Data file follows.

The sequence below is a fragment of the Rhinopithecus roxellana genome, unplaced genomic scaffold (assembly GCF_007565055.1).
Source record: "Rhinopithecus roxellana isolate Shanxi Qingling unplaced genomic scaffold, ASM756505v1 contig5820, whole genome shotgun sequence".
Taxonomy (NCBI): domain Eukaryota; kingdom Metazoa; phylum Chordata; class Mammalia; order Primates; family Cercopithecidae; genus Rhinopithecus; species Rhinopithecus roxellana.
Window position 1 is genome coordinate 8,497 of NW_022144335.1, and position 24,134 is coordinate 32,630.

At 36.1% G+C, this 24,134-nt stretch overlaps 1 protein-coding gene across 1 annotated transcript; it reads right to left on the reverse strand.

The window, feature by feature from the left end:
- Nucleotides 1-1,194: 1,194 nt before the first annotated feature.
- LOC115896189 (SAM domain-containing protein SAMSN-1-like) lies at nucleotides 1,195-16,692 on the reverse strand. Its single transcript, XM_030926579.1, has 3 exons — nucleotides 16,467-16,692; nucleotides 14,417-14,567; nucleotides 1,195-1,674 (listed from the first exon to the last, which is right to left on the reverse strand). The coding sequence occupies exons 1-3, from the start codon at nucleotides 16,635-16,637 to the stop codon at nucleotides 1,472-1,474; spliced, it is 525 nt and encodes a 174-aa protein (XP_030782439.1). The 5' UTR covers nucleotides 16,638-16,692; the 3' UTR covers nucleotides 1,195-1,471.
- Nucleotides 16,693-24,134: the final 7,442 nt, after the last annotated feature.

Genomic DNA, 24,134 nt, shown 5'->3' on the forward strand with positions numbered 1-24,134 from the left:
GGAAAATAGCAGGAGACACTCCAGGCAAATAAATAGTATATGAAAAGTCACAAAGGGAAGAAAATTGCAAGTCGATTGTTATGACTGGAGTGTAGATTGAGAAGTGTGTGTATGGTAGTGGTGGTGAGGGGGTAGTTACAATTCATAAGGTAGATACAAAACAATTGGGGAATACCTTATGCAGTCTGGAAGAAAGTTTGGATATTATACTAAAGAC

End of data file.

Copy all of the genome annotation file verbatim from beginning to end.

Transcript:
The sequence below is a fragment of the Rhinopithecus roxellana genome, unplaced genomic scaffold (assembly GCF_007565055.1).
Source record: "Rhinopithecus roxellana isolate Shanxi Qingling unplaced genomic scaffold, ASM756505v1 contig5820, whole genome shotgun sequence".
Taxonomy (NCBI): domain Eukaryota; kingdom Metazoa; phylum Chordata; class Mammalia; order Primates; family Cercopithecidae; genus Rhinopithecus; species Rhinopithecus roxellana.
Window position 1 is genome coordinate 8,497 of NW_022144335.1, and position 24,134 is coordinate 32,630.

At 36.1% G+C, this 24,134-nt stretch overlaps 1 protein-coding gene across 1 annotated transcript; it reads right to left on the reverse strand.

The window, feature by feature from the left end:
- Nucleotides 1-1,194: 1,194 nt before the first annotated feature.
- LOC115896189 (SAM domain-containing protein SAMSN-1-like) lies at nucleotides 1,195-16,692 on the reverse strand. Its single transcript, XM_030926579.1, has 3 exons — nucleotides 16,467-16,692; nucleotides 14,417-14,567; nucleotides 1,195-1,674 (listed from the first exon to the last, which is right to left on the reverse strand). The coding sequence occupies exons 1-3, from the start codon at nucleotides 16,635-16,637 to the stop codon at nucleotides 1,472-1,474; spliced, it is 525 nt and encodes a 174-aa protein (XP_030782439.1). The 5' UTR covers nucleotides 16,638-16,692; the 3' UTR covers nucleotides 1,195-1,471.
- Nucleotides 16,693-24,134: the final 7,442 nt, after the last annotated feature.

Genomic DNA, 24,134 nt, shown 5'->3' on the forward strand with positions numbered 1-24,134 from the left:
GGAAAATAGCAGGAGACACTCCAGGCAAATAAATAGTATATGAAAAGTCACAAAGGGAAGAAAATTGCAAGTCGATTGTTATGACTGGAGTGTAGATTGAGAAGTGTGTGTATGGTAGTGGTGGTGAGGGGGTAGTTACAATTCATAAGGTAGATACAAAACAATTGGGGAATACCTTATGCAGTCTGGAAGAAAGTTTGGATATTATACTAAAGAC